Dad still trying to shed those final pounds of Couvade weight? Good luck with a new baby at home. The discretionary time (much like the discretionary money) that used to be spent in the gym has vanished with the arrival of the little bundle of joy. With the demands of home and work, finding time to commute to the gym, with enough time to get a significant workout ... well, something's got to give. For those looking for a diverting workout, but not necessarily training for the Olympics, the Wii Fit can provide a great alternative to a gym membership.
The yoga program is a great introduction to this form of stretching and exercise, and using the Wii allays Dad's fear of looking like a fool in a public class; the aerobics are a legit way to burn calories; and the strength exercises are downright challenging even for a buff dad.
The price of the game console plus the Wii Fit balance board can be daunting (over $400 for both if you can find them), but it's probably less than half a year's membership at the local sweat shop.
Dads can sometimes feel out of the loop with a newborn in the house (particularly if Baby is breastfeeding and not taking a bottle). One great way to keep Dad involved is to task him with being family documentarian, and gear him up for the task. For snapshots with rich color from a camera that's easy to use, the Canon PowerShot SD790IS is an outstanding compact 10 MP point-and-shoot (around $200). For the really breathtaking photos, hook him up with the Canon Digital Rebel XSi (around $700). Dad will soon capture close-ups and quiet firsts so cute your hearts will break for years to come.
You can find photo printers starting at about $50. Or you can skip the whole print thing and carry your photos wherever you go with the Tao digital picture frame keychain (around $40). This gizmo displays up to about 30 of your favorite snapshots on a tiny 1.5-inch OLED screen that Dad can take with him anywhere.
It's true that "appointment" TV viewing gets to be much more difficult with the arrival of the new baby. Feeding and nap schedules are unpredictable in those first few months, and the nighttime routine can be downright crazy. Settling in every Monday night for a peaceful three-hour stretch of spectating is rarely possible and probably inadvisable. But this doesn't mean a guy can't keep up with his favorite team (or Desperate Housewives for that matter). While cable operators are offering their own digital video recorders, TiVo continues to offer the most user-friendly interface, and it follows you wherever you go, regardless of your cable operator. monthly service is about $12. As a bonus, add Netflix to your TiVO and get unlimited access to over 12,000 movies.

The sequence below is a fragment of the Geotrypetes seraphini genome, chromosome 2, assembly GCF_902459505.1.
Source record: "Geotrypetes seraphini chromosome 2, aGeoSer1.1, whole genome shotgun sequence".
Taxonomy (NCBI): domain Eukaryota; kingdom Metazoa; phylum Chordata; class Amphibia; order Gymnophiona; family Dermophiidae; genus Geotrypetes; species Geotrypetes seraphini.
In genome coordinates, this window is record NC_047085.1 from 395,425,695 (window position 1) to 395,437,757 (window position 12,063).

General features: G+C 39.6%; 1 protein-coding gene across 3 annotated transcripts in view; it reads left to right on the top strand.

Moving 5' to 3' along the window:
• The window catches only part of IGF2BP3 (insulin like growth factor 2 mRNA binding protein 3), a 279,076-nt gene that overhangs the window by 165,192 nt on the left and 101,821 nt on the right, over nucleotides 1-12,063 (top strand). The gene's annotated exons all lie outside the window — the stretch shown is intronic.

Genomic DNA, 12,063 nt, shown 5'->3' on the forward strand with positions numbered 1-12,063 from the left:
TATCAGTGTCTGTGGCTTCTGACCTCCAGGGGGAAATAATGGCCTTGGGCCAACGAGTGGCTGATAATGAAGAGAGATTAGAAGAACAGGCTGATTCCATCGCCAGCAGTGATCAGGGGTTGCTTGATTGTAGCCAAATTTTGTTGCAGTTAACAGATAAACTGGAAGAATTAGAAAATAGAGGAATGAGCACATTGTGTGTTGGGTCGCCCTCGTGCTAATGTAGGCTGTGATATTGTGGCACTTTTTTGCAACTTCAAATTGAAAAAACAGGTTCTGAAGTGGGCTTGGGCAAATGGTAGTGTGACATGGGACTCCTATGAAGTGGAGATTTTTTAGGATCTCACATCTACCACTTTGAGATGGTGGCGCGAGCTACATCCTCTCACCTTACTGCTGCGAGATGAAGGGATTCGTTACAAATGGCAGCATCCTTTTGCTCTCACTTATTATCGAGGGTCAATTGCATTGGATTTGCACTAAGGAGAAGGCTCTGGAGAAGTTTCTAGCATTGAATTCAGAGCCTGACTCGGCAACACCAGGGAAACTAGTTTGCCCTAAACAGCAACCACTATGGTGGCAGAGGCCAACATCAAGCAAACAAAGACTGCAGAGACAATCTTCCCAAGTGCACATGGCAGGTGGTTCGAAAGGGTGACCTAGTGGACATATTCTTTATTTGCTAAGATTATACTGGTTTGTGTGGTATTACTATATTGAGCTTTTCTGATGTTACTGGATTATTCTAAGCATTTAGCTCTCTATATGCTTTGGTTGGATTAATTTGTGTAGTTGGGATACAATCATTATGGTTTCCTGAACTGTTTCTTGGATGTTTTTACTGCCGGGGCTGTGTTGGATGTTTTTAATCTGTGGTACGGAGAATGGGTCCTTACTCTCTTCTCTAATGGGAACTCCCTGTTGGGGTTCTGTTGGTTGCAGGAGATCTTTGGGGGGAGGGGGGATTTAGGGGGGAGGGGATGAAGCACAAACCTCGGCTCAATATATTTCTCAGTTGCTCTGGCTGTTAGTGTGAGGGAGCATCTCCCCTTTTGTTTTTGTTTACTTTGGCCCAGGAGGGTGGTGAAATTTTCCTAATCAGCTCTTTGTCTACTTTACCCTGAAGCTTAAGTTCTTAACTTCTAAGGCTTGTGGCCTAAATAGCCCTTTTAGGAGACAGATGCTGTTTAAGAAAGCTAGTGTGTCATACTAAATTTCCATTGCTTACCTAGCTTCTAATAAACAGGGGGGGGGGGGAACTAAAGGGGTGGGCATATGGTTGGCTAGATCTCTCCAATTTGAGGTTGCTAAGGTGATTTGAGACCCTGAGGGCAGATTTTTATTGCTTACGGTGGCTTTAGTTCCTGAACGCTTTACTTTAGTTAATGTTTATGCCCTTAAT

Today's video games can deliver the thrill of competition and are ready day and night. Spore (EA Games, around $50) may be a good choice for the expecting dad. The game player must nurture his creation as it evolves from a multi-cell organism to a pack animal, to a civilization, to a space-conquering empire. Besides, who needs TV when there are so many cool shows online? (Like DadLabs!)
One essential that's needed to balance your domestic responsibilities (laundry, yard work, however you split things up) and your shift work as primary caretaker—a really good baby monitor. Sure, audio monitors are fine, but sometimes the signals that newborns send can be confusing to the newbie dad. A little bit of visual confirmation can help us to make sure we're taking the appropriate action. And because we're guys, we like that extra gizmo factor that comes along with a video baby monitor. The Q-See 2.4-inch Digital Wireless Baby Monitor (around $160) has a spiffy remote and a relatively stable image quality. Always remember to save your receipt with monitors of any kind. Many variables can affect a monitor's signal quality, so it may take several tries before you find one that works well in your home.
Video that works at greater distances is key to help the road warrior father. A good webcam (like the Logitech QuickCam Pro 9000, around $80) and a free subscription to Skype is a must for the Dad who just has to be hitting the road.
Finally, Dad, will you really have to sink so low, sacrifice all of your feelings of masculinity, compromise your most essential metaphor for your self-image, and trade in the sporty two-seater for a minivan? Maybe.
Regardless of what kind of rig Dad carts the kids in, it's important to keep safe and avoid getting stranded with your precious cargo. A jump-start and compressor combo (around $70) will keep you rolling even in the face of dead batteries and under-inflated tires. And, when the kids get a little older, Dad will find no end of uses for the compressor. (He has no idea how many air mattresses and soccer balls he is in for.)
GPS prices are coming down, but still the additional cost makes an upgrade to a phone equipped with GPS a promising option. The iPhone 3G has GPS built in. Perhaps avoiding getting lost in enough of an excuse to move to AT&T.